The Karnataka government’s move to get the court to suspend its order on releasing Cauvery river water to Tamil Nadu backfired on Monday, with the Supreme Court ordering the state to release an additional 40,000 cusecs water to its neighbour.
A bench of Justices Dipak Misra and Uday U Lalit modified its September 5 order and directed Karnataka to release 12,000 cusecs of water per day to Tamil Nadu till September 20. The previous order had stipulated 15,000 cusecs every day for the next 10 days. The water to be released works out to be more than the amount ordered previously.
On Monday, Karnataka submitted that it had already released more than 84,000 cusecs. Therefore, by virtue of the modified order, it would end up giving an additional 1,08,000 cusecs water, making it a total of 1,92,000 cusecs, whereas the first order obligated it to release only 1,50,000 cusecs.
This error in calculation dawned upon the lawyers for Karnataka a few minutes after the order was passed in their presence and they rushed to the bench, but the court declined another plea to modify its order. The bench fixed September 20 for the next hearing.
Earlier, the bench had rejected a plea by the Karnataka government to suspend its order last week and reproached it for citing law and order problems in seeking the suspension. The court took strong exception to the tenor of the application moved by Karnataka and said that “agitation in spontaneity or propelled by some motivation or galvanised by any kind of catalystic component, can never form the foundation for seeking modification of an order”.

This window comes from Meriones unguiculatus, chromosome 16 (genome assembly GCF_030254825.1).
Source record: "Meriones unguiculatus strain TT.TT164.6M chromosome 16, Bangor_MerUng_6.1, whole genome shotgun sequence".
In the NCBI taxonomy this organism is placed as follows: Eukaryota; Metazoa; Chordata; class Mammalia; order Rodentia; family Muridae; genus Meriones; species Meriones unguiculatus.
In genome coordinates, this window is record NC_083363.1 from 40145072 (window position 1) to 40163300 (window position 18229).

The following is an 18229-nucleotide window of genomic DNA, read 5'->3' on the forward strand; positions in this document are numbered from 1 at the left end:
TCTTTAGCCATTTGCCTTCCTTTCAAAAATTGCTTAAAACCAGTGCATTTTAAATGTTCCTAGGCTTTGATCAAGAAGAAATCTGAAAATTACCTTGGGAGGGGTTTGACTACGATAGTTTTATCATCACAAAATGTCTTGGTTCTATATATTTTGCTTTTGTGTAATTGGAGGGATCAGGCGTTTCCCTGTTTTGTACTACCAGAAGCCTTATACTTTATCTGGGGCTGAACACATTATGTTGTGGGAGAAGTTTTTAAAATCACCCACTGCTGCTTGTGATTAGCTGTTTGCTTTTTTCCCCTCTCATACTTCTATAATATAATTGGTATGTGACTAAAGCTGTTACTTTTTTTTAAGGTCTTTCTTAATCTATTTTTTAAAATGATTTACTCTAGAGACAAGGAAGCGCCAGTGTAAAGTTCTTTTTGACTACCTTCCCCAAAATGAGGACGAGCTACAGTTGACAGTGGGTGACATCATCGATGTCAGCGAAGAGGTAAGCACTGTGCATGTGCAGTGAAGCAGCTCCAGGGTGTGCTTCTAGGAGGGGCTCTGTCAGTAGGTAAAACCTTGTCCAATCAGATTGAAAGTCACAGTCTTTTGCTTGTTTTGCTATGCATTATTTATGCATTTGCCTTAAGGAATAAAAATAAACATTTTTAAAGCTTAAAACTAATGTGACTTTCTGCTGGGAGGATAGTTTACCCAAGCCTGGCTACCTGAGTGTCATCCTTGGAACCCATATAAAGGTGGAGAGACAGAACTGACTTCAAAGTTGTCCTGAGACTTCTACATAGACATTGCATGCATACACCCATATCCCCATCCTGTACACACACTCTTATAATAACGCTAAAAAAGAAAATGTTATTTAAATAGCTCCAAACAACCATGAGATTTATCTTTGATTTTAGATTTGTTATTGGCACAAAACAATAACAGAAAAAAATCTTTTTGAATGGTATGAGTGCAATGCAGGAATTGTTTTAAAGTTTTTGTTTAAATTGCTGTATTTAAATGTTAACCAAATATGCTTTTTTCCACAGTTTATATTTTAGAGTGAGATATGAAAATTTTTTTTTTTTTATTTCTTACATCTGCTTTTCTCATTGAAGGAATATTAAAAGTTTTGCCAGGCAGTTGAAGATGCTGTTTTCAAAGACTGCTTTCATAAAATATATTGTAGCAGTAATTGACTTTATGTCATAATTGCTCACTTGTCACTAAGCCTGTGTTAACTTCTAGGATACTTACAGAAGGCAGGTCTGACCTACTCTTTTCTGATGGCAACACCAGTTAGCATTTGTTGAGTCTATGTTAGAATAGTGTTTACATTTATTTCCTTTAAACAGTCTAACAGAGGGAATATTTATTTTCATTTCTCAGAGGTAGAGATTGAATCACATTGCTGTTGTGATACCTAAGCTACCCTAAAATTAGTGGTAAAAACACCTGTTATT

The bench reminded the Karnataka government that it is the executive’s obligation to see that the order is complied with in letter and spirit. “Concept of deviancy has no room; and disobedience has no space. The citizens cannot become law unto themselves. When a court of law passes an order, it is the sacred duty of the citizens to obey the same,” it said.
Appearing for Karnataka, senior advocate Fali S Nariman expressed regret over the state’s affidavit and sought direction to keep the September 5 order in abeyance. He submitted that the state has so far released 84,168 cusecs despite problems. The state would not be able to sustain the needs of its drinking water, said Nariman, adding that Tamil Nadu faced no agony since there is a mismatch between the demand and use of water by the state.
Senior advocate Shekhar Naphade, representing Tamil Nadu, contended there is an attempt to deny what is due to the state. “The Cauvery tribunal award is clear, if there is deficit it has to be proportionate but they (Karnataka) want to appropriate water unilaterally,” he said.
Naphade submitted that Karnataka did not supply the water due to the state for the months of June, July and August.
The bench also found favour with Nephade’s contention that the law and order situation can never be a ground for keeping the order of the court in abeyance or modifying it.